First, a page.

When Dr. Kerby Alvy was working in the Watts neighborhood of South Los Angeles in the '70s, he noticed something in his job as a clinical psychologist:
"So many parents I was working with were having trouble communicating with their kids. Why weren't we training parents?" he said.
He also realized the intense challenge for parents in Watts--the challenge of "raising black kids in a racist society." Those two ideas combined helped Alvy, along with a team of other psychologists and professionals, to develop the Effective Black Parenting Program, a training course for black parents to better learn how to work with their children. Alvy and his colleagues have just released a book, The Soulful Parent: Raising Health, Happy and Successful African American Children, sharing decades of wisdom gleaned by parents and trainers in the program.
Still, nearly 40 years after it was developed, the name of the program often raises eyebrows. Why do black parents need someone to tell them how to parent effectively? The answer, Alvy said, is the continued racism and difficulty that black children still face in the society.
"If white folks have programs that help them put their kids at an advantage in the society, by rearing in positive ways, then, dammit, black folks deserve the same opportunities," Alvy said.
Alvy said he and his colleagues discovered that many parenting techniques that black parents tend to use are holdovers from slavery, a time where very specific practices were used to keep children safe. Alvy said these notions don't come from African ideas about child rearing, where children are viewed as an extension of the parent, but out of situations where parents are raising children under duress. Corporal punishment is one example.
"This value, however, was almost impossible to maintain when hundreds of thousands of Africans were forced into slavery," Alvy writes. "Once they were sold to slave masters, they continued to be beaten if they did not obey their masters."
And parents used this same kind of punishment to keep their children from getting beaten.
"Thus, the origins of Traditional Black Discipline, which emphaszes whipping and punishment and which gets expressed in the idea that, 'I must protect my child from white harm, even if it means I must beat the black off of him,'" he writes.
When parents realize the origins of their behavior, many of them are shocked and convinced never to use corporal punishment again and to instead try alternative means of discipline.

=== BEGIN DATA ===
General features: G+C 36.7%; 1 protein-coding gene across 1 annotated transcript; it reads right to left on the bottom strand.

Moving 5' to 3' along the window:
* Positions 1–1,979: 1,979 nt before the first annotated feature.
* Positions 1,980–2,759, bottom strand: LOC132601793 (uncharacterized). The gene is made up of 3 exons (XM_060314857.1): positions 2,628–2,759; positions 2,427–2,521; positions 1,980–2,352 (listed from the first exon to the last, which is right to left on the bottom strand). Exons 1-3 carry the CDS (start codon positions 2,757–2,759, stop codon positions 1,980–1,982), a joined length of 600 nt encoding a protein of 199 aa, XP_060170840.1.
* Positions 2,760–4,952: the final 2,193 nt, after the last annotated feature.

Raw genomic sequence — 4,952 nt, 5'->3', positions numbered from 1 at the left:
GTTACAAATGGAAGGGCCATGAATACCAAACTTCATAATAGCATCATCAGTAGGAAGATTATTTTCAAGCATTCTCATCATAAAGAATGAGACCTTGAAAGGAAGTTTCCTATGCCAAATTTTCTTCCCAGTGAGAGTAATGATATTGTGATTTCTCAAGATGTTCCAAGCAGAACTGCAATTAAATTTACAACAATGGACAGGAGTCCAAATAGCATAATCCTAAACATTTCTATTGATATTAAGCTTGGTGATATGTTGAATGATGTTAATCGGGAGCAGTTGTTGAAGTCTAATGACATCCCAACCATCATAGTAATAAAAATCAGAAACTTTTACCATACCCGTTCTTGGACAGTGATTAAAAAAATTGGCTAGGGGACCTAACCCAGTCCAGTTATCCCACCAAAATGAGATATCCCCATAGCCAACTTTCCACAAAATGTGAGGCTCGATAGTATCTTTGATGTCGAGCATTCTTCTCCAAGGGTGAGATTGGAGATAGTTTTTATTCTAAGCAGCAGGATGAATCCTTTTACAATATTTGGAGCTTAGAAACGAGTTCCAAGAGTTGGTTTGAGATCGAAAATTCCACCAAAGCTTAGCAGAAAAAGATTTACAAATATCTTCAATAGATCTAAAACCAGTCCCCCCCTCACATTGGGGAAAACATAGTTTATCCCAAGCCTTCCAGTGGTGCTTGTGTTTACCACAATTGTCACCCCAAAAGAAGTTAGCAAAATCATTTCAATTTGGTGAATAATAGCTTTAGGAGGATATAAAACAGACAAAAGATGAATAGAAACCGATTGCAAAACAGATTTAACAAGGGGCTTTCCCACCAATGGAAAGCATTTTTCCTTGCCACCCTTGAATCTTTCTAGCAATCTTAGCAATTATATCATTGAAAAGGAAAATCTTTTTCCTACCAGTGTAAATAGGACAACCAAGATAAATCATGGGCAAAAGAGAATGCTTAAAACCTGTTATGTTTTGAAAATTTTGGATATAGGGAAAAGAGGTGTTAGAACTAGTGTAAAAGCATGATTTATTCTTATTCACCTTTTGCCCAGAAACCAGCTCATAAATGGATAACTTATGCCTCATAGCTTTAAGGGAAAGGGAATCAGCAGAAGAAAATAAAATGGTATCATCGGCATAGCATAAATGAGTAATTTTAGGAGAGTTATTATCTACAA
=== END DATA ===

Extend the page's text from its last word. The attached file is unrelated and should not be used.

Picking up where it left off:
Alvy said his black colleagues have pointed out to him a similar tendency when it comes to praise.
"Sometimes when a slave master or overseer was saying a child was coming along, the parent would quickly point out bad qualities, playing down the child's goodness because they didn't want their child to be sold," Alvy said. "That sort of thing can get perpetuated--we don't want to let the kids know that they're doing well."
With history and even modern attitudes playing against them, Alvy said black children need a particular emphasis on the beauty and power of their own heritage.
"It's very important to bring their attention to how much hardship black folks have overcome just to survive in the society, and what they've contributed," Alvy said. "There's a glorious history of blackness. It's real improtant that the parents convey this and encourage it."
That doesn't mean always shielding their children from racism or pretending it doesn't exist, Alvy said. In the Effective Black Parenting program, parents role play scenarios in which their child encounters racism and helps them learn to deal with it. That also means learning to speak positively about one's own heritage and making sure derogatory comments don't slip in.
"There are phrases like, 'Act your age, not your color,'--self-disparaging comments that some black parents have used with their kids," he said. "It's a lousy thing to do with your kids, to demean your own group."
While recent research points to parenting strategies like corporal punishment to be more about the stress parents are under, rather than the race, Alvy said these ideas overlap in a society where your race has so much to do with your economic status.
"Blacks are disproportionately poor in this society, and poverty is the biggest stressor of all," Alvy said. "There are more stressors when raising kids with diminished resources. It is a matter of stress, but there's more stress in certain races."
Alvy's organization, the Center for Improvement of Child Caring, has been training parents and community members how to be more effective parents for more than 38 years, even adapting the curriculum for Latino parents as well. But to continue on, he said the center needs some angel donors to help them continue with its innovative work.
"Bill Cosby quotes this program in his work. He should chip in. He's chipped in to African-American colleges," Alvy said. "There are some African-American folks who do have a lot of resources, and it'd be great if they'd help us bring this program to more and more communities."
Despite limited resources Alvy said his group is still dedicated to getting the program out there, including in Chicago.
"We're trying to train more people. We can put on workshops in Chicago again. We can organize," Alvy said. "We want more communities to have training programs so that more people can run the program."
Photo credit: Annabel Symington
© Community Renewal Society 2011